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Analysis: An ailing "Great Leader," a regime against the ropes and a sense of nuclear impunity.
NEW YORK — North Korea has ramped up its rhetoric once again.
Yesterday, it promised a "physical response" if South Korea and the United States went ahead with planned military exercises this weekend. Today, North Korea went a step further, saying it would use "nuclear deterrent" and launch a "retaliatory sacred war" in response to the exercises in the Sea of Japan.
The exercises themselves are a reaction to the North's alleged sinking of the South Korean warship, the Cheonan, in March. The North vehemently denies the allegations and calls the military exercises "unpardonable" provocation for again being wrongly blamed.
Of course, North Korea routinely threatens war. This time may be no different.
But ever since stories of North Korean leader Kim Jong Il’s imminent demise after a stroke began circulating last year, Korea watchers have been reading into the regime’s every move.
A botched currency “reform” earlier this year, which led to suicides and bankrupted what passes for the middle class in the country, prompted the executions of several old Kim loyalists — widely viewed as scapegoats by outside analysts.
More importantly, it led Kim’s regime to issue an unprecedented apology, setting analysts to work weighing various theories, some of whom see a power struggle developing among the ruling elite, and all of which seem to suggest the regime may be on its last legs.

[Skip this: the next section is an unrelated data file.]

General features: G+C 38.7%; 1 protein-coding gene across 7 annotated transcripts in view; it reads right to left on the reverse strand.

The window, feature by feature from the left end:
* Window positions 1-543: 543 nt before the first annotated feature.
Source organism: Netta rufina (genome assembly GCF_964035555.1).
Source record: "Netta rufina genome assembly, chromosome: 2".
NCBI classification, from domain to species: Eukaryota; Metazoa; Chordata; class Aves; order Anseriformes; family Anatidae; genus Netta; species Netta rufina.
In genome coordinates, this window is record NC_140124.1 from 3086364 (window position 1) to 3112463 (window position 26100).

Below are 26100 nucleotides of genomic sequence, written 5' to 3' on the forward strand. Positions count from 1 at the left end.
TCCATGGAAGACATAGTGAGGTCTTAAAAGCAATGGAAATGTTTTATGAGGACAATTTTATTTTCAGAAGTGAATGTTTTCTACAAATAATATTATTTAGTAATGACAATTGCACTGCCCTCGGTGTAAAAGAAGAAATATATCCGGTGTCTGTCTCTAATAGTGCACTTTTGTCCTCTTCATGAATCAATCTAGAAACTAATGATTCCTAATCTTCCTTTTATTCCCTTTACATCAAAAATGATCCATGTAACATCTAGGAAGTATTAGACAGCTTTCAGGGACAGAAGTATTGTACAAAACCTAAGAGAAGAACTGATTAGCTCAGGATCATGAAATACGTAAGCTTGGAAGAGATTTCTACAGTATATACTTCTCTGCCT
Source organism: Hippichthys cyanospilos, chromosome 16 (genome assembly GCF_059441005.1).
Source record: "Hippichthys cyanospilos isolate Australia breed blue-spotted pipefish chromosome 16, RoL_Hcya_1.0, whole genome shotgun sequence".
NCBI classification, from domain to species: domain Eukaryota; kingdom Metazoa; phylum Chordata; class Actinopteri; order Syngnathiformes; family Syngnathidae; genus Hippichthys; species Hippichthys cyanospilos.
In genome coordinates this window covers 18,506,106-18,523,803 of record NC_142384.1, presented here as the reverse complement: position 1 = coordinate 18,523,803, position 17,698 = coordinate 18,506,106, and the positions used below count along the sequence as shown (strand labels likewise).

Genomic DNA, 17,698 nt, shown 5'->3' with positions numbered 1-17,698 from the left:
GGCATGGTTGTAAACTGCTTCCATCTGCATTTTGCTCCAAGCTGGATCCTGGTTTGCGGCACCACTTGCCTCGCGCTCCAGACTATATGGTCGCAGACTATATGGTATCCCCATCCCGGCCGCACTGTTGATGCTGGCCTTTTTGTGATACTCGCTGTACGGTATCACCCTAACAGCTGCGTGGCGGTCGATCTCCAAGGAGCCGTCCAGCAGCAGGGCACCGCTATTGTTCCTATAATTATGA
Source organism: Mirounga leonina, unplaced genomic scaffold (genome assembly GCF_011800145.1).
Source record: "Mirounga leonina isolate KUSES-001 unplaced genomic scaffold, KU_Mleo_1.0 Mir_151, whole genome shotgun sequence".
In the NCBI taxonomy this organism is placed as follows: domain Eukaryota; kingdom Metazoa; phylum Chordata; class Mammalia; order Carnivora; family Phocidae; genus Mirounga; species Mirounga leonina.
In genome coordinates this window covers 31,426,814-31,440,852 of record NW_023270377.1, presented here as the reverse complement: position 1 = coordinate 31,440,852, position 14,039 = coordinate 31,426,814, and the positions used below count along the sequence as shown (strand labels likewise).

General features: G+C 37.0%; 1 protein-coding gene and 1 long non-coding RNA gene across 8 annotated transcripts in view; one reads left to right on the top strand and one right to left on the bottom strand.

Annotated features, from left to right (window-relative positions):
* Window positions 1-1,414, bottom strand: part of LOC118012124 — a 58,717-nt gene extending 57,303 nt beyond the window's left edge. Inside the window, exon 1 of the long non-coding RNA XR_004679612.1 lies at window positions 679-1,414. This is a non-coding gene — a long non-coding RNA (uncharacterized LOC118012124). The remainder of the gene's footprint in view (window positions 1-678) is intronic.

New Yorker writer Barbara Demick put it this week, “being a totalitarian regime means never having to say you're sorry.”
The U.S. heightened sanctions against North Korea go into effect on Sunday, and will target luxury goods purchases by the secretive elite that serve as the dictatorial state’s jailors. But don’t expect much to come of the move, which represents about the least the U.S. could do in retaliation for an act of war against its ally in the South.
What’s a few less magnums of champagne to a totalitarian regime that feels it can, with impunity, thumb its nose at the world after sinking — in South Korean waters — a South Korean warship, killing all 46 sailors?
Chaos and mayhem behind Kim’s iron curtain has always been outside the reach of the international community — even years of international food and energy donations have failed to convince the regime to lessen its repression.
Surveillance satellites and the accounts of defectors who make it across the Yalu and Tumen rivers to China indicate that a network of gulags in the north of the country is going strong. Work almost certainly continues on the country’s plutonium and uranium based nuclear arsenal, and international aid agencies fear rural residents — thanks in part to the botched currency devaluation — may be nearing a level of destitution not seen since 1997, when famine killed up to 3 million people.
Now, however, it’s the events happening outside the North’s borders that have South Korean and American officials on edge. The attack on the Cheonan in March, coupled with the uncertain signals coming out of Pyongyang, may have been a game-changer. This week, Secretary of State Hillary Clinton and Defense Secretary Bill Gates both visited South Korea and reports suggest the two sides agreed that any future such attack would have to bring a direct military response.
"If the United States and South Korea do nothing should there be a further attack, the message they send is that the North's nuclear weapons give them the ability to act with impunity in the region,” said Ian Bremmer, president of the Eurasia Group, a political risk consultancy. “And China, meanwhile, genuinely feels it has lost whatever leverage it had on Pyongyang."